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A Horse,
of Course

with Don Blazer

A Horse of Course

I walked passed Walter's stall, peeked in and saw him dunking his hay in
his water bucket.
I hate it when he does that. "Hey," I said. "Why do you do that?"
"Hay," he said. "I like it wet and soggy and drippy and messy. And it
turns the water the darkest green color. I like that."
"You don't like that," I countered. "You just do it to irritate me. I
think you've got a lot of gall."
"No gall at all," he said with a smile. "Horses don't have a gall
bladder," he informed me. It was a fact I already knew, so I just ignored
it. Sometimes ignoring him is the best thing you can do.
"Why don't you make a New Year's resolution you won't soak your hay in
your water bucket anymore," I suggested.
"Why would I want anything to do with a revolution," he questioned?
"Not revolution; resolution. A resolution is a decision to a future
action. Such as," I explained, "resolving not to dunk you hay."
I further explained that just before the New Year we all make resolutions
along the lines of being a better person, or horse. "It's a very nice
tradition," I said. "We take a good look at ourselves and resolve to try
to overcome our weaknesses and act in a more thoughtful, considerate way.
"You should try it. It would be of benefit to everyone if you didn't dunk
your hay. Your bucket would contain nice, clean, fresh water, and you
wouldn't have that silly green slim all over your muzzle."
I could see he wasn't going to jump at the New Year's resolution idea.
But I had a little plan. Horses are herd animals. They like to do what
all their friends are doing. Horses have a following instinct; if other
horses are doing it, then they want to do it. So I thought I'd suggest a
few New Year's resolutions for Walter's friends.
I turned to Katy Bar Dee Door and I said, "Katy, you know almost every
time I turn you out to play in the big pasture you run around, catch a
shoe, and either loosen it, or tear it off. Wouldn't it be great if you
made a New Year's resolution that you'd be careful in 2002 and not jerk off
a single shoe?"
I didn't wait for her answer. I just went on with my plan.
Gone For Ice Cream didn't seem interested, but I knew she was listening.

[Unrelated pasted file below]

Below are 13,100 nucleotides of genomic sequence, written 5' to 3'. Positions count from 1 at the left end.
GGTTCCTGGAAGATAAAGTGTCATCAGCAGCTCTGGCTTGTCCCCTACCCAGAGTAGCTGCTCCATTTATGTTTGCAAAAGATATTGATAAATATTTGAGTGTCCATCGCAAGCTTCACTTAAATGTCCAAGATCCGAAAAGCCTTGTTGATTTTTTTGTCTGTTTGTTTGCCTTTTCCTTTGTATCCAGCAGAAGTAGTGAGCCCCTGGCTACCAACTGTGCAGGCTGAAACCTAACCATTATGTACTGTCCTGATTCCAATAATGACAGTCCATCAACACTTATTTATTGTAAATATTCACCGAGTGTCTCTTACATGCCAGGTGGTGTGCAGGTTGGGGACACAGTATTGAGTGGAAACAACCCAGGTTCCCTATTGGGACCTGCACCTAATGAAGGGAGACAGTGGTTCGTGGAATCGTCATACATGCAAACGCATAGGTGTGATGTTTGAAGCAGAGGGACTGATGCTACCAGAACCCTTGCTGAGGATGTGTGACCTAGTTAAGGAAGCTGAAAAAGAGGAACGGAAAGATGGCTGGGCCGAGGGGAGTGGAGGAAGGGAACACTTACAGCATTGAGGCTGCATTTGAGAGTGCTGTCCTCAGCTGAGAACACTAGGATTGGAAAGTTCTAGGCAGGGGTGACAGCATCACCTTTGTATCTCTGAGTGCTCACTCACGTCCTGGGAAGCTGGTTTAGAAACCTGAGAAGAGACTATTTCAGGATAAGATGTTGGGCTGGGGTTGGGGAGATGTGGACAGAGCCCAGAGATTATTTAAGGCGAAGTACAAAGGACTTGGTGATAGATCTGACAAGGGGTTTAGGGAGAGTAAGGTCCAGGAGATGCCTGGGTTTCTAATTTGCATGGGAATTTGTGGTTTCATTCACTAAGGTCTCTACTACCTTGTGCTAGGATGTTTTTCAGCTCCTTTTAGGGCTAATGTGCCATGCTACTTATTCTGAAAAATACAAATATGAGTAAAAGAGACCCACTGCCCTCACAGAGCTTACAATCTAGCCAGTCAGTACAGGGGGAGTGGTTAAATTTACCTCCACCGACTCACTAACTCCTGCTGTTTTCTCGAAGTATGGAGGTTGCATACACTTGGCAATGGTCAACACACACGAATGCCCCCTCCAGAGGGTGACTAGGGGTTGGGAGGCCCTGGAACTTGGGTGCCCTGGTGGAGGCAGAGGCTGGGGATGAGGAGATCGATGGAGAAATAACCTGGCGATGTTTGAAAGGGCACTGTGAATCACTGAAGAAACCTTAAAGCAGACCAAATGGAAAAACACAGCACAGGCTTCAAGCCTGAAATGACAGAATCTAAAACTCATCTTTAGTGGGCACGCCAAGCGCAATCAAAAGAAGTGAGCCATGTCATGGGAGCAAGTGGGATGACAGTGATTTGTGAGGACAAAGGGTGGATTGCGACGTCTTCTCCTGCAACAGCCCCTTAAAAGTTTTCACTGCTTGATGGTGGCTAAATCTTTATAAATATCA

"I know and you know, there is no reason why you should chew on a lead rope
while you are tied. You are a mature mare with excellent ground manners,
except for that one little quirk. Now think how nice it would be if I
didn't have to grab a slimy, wrinkled, half gnawed lead rope when I came
back to get you."
When you are on a roll like this, you just keep going.
Getembaby is a big, strong, horse. I looked right at him and said, "It
would be a very good idea if you resolved not to blow, snort or shy when
you have to step up on the rubber mats of the wash area. You've had
hundreds of baths and you know nothing bad is going to happen. It should
be very easy to keep that New Year's resolution."
I swung my arm out in a jester of encompassing them all. "Those are so
easy," I said, "I expect each of you to faithfully keep your resolutions
without a slip all year long."
"Next year is not the year of the horse," Walter said. The Year of the
Horse, according to the Asian zodiac will be 2003."
Walter explained that each year of the 12-year cycle of the Asian zodiac
is named for one of the 12 animals who came to pay homage to Buddha as he
lay dying.
The horse was the seventh animal to arrive. The hour of the horse is
between 11 a.m. and l p.m. (Don't ask why the hour is two hours. Walter
doesn't know.) South is the direction of the horse on the compass.
And, Walter explained, the sign of the horse--as the other signs--has
different meanings when combined with different elements, such as earth,
metal or water.
"You want a New Year's resolution," Walter asked? "See me next year!"
Why do I even try? Ignoring him is the best policy.

Don Blazer
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"A Horse, Of Course"
Monthly Column
by Don Blazer

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